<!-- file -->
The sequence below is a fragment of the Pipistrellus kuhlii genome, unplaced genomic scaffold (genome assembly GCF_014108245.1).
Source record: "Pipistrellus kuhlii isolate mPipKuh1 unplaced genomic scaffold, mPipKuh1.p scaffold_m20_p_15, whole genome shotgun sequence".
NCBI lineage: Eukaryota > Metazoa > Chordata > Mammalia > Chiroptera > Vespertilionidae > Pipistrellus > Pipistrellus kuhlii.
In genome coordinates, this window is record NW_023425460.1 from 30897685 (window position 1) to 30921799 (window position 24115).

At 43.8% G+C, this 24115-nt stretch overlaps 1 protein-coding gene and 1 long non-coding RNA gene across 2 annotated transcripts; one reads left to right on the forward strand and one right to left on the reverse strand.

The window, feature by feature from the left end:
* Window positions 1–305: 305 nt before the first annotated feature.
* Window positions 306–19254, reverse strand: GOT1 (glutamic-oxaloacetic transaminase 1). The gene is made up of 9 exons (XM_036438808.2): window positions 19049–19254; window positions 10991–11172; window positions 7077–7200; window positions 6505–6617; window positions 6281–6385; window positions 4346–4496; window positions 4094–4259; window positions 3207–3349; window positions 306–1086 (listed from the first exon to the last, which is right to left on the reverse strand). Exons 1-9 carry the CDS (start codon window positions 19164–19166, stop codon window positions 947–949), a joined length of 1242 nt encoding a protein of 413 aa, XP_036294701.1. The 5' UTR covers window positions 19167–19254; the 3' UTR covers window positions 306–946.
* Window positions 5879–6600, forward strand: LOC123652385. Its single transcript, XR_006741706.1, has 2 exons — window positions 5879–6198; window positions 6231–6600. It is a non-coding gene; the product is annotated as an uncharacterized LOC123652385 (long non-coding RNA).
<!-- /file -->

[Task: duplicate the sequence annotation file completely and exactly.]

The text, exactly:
The sequence below is a fragment of the Pipistrellus kuhlii genome, unplaced genomic scaffold (genome assembly GCF_014108245.1).
Source record: "Pipistrellus kuhlii isolate mPipKuh1 unplaced genomic scaffold, mPipKuh1.p scaffold_m20_p_15, whole genome shotgun sequence".
NCBI lineage: Eukaryota > Metazoa > Chordata > Mammalia > Chiroptera > Vespertilionidae > Pipistrellus > Pipistrellus kuhlii.
In genome coordinates, this window is record NW_023425460.1 from 30897685 (window position 1) to 30921799 (window position 24115).

At 43.8% G+C, this 24115-nt stretch overlaps 1 protein-coding gene and 1 long non-coding RNA gene across 2 annotated transcripts; one reads left to right on the forward strand and one right to left on the reverse strand.

The window, feature by feature from the left end:
* Window positions 1–305: 305 nt before the first annotated feature.
* Window positions 306–19254, reverse strand: GOT1 (glutamic-oxaloacetic transaminase 1). The gene is made up of 9 exons (XM_036438808.2): window positions 19049–19254; window positions 10991–11172; window positions 7077–7200; window positions 6505–6617; window positions 6281–6385; window positions 4346–4496; window positions 4094–4259; window positions 3207–3349; window positions 306–1086 (listed from the first exon to the last, which is right to left on the reverse strand). Exons 1-9 carry the CDS (start codon window positions 19164–19166, stop codon window positions 947–949), a joined length of 1242 nt encoding a protein of 413 aa, XP_036294701.1. The 5' UTR covers window positions 19167–19254; the 3' UTR covers window positions 306–946.
* Window positions 5879–6600, forward strand: LOC123652385. Its single transcript, XR_006741706.1, has 2 exons — window positions 5879–6198; window positions 6231–6600. It is a non-coding gene; the product is annotated as an uncharacterized LOC123652385 (long non-coding RNA).